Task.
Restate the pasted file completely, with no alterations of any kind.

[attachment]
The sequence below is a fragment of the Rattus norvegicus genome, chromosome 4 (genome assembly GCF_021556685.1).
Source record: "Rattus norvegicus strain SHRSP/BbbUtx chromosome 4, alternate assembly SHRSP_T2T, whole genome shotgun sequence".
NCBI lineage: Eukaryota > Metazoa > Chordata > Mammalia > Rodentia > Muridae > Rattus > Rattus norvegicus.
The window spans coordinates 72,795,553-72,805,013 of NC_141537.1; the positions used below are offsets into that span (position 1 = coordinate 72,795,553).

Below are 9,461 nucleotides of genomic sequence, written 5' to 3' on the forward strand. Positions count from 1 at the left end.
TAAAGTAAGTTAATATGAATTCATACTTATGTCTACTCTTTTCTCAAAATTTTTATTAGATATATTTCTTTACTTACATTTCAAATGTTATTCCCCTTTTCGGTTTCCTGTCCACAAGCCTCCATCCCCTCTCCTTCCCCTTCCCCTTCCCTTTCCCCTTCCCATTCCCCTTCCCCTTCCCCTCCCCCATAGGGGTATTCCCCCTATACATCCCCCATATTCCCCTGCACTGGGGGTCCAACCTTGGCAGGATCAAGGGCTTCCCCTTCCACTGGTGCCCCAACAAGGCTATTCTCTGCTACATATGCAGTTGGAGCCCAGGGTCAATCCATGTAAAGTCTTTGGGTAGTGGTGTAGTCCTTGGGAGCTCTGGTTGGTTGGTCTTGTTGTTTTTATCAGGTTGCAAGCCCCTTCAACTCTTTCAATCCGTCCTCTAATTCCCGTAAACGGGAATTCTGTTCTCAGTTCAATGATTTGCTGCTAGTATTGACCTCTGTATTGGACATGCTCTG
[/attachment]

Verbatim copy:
The sequence below is a fragment of the Rattus norvegicus genome, chromosome 4 (genome assembly GCF_021556685.1).
Source record: "Rattus norvegicus strain SHRSP/BbbUtx chromosome 4, alternate assembly SHRSP_T2T, whole genome shotgun sequence".
NCBI lineage: Eukaryota > Metazoa > Chordata > Mammalia > Rodentia > Muridae > Rattus > Rattus norvegicus.
The window spans coordinates 72,795,553-72,805,013 of NC_141537.1; the positions used below are offsets into that span (position 1 = coordinate 72,795,553).

Below are 9,461 nucleotides of genomic sequence, written 5' to 3' on the forward strand. Positions count from 1 at the left end.
TAAAGTAAGTTAATATGAATTCATACTTATGTCTACTCTTTTCTCAAAATTTTTATTAGATATATTTCTTTACTTACATTTCAAATGTTATTCCCCTTTTCGGTTTCCTGTCCACAAGCCTCCATCCCCTCTCCTTCCCCTTCCCCTTCCCTTTCCCCTTCCCATTCCCCTTCCCCTTCCCCTCCCCCATAGGGGTATTCCCCCTATACATCCCCCATATTCCCCTGCACTGGGGGTCCAACCTTGGCAGGATCAAGGGCTTCCCCTTCCACTGGTGCCCCAACAAGGCTATTCTCTGCTACATATGCAGTTGGAGCCCAGGGTCAATCCATGTAAAGTCTTTGGGTAGTGGTGTAGTCCTTGGGAGCTCTGGTTGGTTGGTCTTGTTGTTTTTATCAGGTTGCAAGCCCCTTCAACTCTTTCAATCCGTCCTCTAATTCCCGTAAACGGGAATTCTGTTCTCAGTTCAATGATTTGCTGCTAGTATTGACCTCTGTATTGGACATGCTCTG